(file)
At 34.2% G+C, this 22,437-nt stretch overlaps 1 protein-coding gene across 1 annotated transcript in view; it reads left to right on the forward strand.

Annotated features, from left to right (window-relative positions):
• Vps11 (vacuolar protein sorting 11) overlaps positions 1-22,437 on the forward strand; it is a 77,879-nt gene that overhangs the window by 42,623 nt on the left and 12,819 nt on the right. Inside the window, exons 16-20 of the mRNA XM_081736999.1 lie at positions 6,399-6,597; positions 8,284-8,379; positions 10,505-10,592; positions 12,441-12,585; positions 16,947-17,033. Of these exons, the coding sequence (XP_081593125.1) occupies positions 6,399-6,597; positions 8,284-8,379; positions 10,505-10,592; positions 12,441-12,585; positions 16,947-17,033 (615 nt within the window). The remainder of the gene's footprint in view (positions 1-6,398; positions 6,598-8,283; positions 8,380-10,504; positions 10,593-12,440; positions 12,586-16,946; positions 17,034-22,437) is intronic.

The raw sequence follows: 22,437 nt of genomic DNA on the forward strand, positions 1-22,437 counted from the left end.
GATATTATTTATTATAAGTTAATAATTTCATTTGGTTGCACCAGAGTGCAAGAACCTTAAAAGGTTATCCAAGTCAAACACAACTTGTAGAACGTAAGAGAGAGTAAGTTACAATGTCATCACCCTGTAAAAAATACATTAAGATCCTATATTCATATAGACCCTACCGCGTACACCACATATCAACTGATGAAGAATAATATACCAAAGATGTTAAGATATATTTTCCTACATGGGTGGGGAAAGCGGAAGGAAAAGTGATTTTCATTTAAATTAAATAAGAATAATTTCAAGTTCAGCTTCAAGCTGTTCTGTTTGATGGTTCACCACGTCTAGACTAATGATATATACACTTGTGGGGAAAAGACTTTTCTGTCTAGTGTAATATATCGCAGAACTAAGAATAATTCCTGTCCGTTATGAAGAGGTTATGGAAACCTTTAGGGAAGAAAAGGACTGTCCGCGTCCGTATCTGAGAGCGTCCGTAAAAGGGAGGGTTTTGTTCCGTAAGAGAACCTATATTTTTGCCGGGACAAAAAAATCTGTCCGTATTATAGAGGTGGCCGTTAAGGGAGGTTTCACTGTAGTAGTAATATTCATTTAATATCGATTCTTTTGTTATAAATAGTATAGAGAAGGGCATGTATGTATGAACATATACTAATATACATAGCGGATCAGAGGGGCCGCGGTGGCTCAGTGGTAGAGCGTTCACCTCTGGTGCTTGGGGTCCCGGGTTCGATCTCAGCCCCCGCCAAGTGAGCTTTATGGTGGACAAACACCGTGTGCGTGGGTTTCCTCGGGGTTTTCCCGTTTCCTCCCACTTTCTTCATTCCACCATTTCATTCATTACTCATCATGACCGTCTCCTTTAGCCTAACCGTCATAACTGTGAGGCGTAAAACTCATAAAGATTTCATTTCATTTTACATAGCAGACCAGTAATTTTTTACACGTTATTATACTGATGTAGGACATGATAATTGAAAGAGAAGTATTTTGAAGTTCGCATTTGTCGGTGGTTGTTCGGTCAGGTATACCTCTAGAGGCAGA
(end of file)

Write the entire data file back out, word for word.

At 34.2% G+C, this 22,437-nt stretch overlaps 1 protein-coding gene across 1 annotated transcript in view; it reads left to right on the forward strand.

Annotated features, from left to right (window-relative positions):
• Vps11 (vacuolar protein sorting 11) overlaps positions 1-22,437 on the forward strand; it is a 77,879-nt gene that overhangs the window by 42,623 nt on the left and 12,819 nt on the right. Inside the window, exons 16-20 of the mRNA XM_081736999.1 lie at positions 6,399-6,597; positions 8,284-8,379; positions 10,505-10,592; positions 12,441-12,585; positions 16,947-17,033. Of these exons, the coding sequence (XP_081593125.1) occupies positions 6,399-6,597; positions 8,284-8,379; positions 10,505-10,592; positions 12,441-12,585; positions 16,947-17,033 (615 nt within the window). The remainder of the gene's footprint in view (positions 1-6,398; positions 6,598-8,283; positions 8,380-10,504; positions 10,593-12,440; positions 12,586-16,946; positions 17,034-22,437) is intronic.

The raw sequence follows: 22,437 nt of genomic DNA on the forward strand, positions 1-22,437 counted from the left end.
GATATTATTTATTATAAGTTAATAATTTCATTTGGTTGCACCAGAGTGCAAGAACCTTAAAAGGTTATCCAAGTCAAACACAACTTGTAGAACGTAAGAGAGAGTAAGTTACAATGTCATCACCCTGTAAAAAATACATTAAGATCCTATATTCATATAGACCCTACCGCGTACACCACATATCAACTGATGAAGAATAATATACCAAAGATGTTAAGATATATTTTCCTACATGGGTGGGGAAAGCGGAAGGAAAAGTGATTTTCATTTAAATTAAATAAGAATAATTTCAAGTTCAGCTTCAAGCTGTTCTGTTTGATGGTTCACCACGTCTAGACTAATGATATATACACTTGTGGGGAAAAGACTTTTCTGTCTAGTGTAATATATCGCAGAACTAAGAATAATTCCTGTCCGTTATGAAGAGGTTATGGAAACCTTTAGGGAAGAAAAGGACTGTCCGCGTCCGTATCTGAGAGCGTCCGTAAAAGGGAGGGTTTTGTTCCGTAAGAGAACCTATATTTTTGCCGGGACAAAAAAATCTGTCCGTATTATAGAGGTGGCCGTTAAGGGAGGTTTCACTGTAGTAGTAATATTCATTTAATATCGATTCTTTTGTTATAAATAGTATAGAGAAGGGCATGTATGTATGAACATATACTAATATACATAGCGGATCAGAGGGGCCGCGGTGGCTCAGTGGTAGAGCGTTCACCTCTGGTGCTTGGGGTCCCGGGTTCGATCTCAGCCCCCGCCAAGTGAGCTTTATGGTGGACAAACACCGTGTGCGTGGGTTTCCTCGGGGTTTTCCCGTTTCCTCCCACTTTCTTCATTCCACCATTTCATTCATTACTCATCATGACCGTCTCCTTTAGCCTAACCGTCATAACTGTGAGGCGTAAAACTCATAAAGATTTCATTTCATTTTACATAGCAGACCAGTAATTTTTTACACGTTATTATACTGATGTAGGACATGATAATTGAAAGAGAAGTATTTTGAAGTTCGCATTTGTCGGTGGTTGTTCGGTCAGGTATACCTCTAGAGGCAGA